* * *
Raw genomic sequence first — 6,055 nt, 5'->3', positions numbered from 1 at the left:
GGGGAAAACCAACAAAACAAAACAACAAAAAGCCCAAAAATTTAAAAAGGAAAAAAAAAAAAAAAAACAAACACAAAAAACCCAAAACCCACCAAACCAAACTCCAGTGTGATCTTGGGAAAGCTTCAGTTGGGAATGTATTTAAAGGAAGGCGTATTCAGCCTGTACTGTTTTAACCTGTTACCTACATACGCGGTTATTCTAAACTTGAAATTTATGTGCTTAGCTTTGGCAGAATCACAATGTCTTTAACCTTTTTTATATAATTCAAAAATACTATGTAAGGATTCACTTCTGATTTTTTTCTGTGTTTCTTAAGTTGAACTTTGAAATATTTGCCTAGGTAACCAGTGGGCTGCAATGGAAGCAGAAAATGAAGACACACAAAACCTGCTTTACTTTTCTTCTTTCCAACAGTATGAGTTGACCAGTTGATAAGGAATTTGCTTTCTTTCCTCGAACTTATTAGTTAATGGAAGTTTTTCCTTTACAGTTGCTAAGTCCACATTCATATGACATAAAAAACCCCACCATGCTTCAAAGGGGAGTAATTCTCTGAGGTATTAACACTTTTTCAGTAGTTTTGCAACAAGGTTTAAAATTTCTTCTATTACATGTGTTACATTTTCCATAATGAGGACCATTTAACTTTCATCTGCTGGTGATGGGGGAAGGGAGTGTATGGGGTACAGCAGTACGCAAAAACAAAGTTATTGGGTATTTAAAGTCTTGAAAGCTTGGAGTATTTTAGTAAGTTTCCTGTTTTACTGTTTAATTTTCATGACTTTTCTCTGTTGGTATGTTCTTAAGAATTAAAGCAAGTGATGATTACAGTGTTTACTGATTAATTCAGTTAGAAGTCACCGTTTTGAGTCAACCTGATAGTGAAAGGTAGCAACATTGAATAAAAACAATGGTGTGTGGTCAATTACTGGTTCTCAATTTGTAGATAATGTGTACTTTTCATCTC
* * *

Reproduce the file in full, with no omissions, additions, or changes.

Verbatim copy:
Raw genomic sequence first — 6,055 nt, 5'->3', positions numbered from 1 at the left:
GGGGAAAACCAACAAAACAAAACAACAAAAAGCCCAAAAATTTAAAAAGGAAAAAAAAAAAAAAAAACAAACACAAAAAACCCAAAACCCACCAAACCAAACTCCAGTGTGATCTTGGGAAAGCTTCAGTTGGGAATGTATTTAAAGGAAGGCGTATTCAGCCTGTACTGTTTTAACCTGTTACCTACATACGCGGTTATTCTAAACTTGAAATTTATGTGCTTAGCTTTGGCAGAATCACAATGTCTTTAACCTTTTTTATATAATTCAAAAATACTATGTAAGGATTCACTTCTGATTTTTTTCTGTGTTTCTTAAGTTGAACTTTGAAATATTTGCCTAGGTAACCAGTGGGCTGCAATGGAAGCAGAAAATGAAGACACACAAAACCTGCTTTACTTTTCTTCTTTCCAACAGTATGAGTTGACCAGTTGATAAGGAATTTGCTTTCTTTCCTCGAACTTATTAGTTAATGGAAGTTTTTCCTTTACAGTTGCTAAGTCCACATTCATATGACATAAAAAACCCCACCATGCTTCAAAGGGGAGTAATTCTCTGAGGTATTAACACTTTTTCAGTAGTTTTGCAACAAGGTTTAAAATTTCTTCTATTACATGTGTTACATTTTCCATAATGAGGACCATTTAACTTTCATCTGCTGGTGATGGGGGAAGGGAGTGTATGGGGTACAGCAGTACGCAAAAACAAAGTTATTGGGTATTTAAAGTCTTGAAAGCTTGGAGTATTTTAGTAAGTTTCCTGTTTTACTGTTTAATTTTCATGACTTTTCTCTGTTGGTATGTTCTTAAGAATTAAAGCAAGTGATGATTACAGTGTTTACTGATTAATTCAGTTAGAAGTCACCGTTTTGAGTCAACCTGATAGTGAAAGGTAGCAACATTGAATAAAAACAATGGTGTGTGGTCAATTACTGGTTCTCAATTTGTAGATAATGTGTACTTTTCATCTC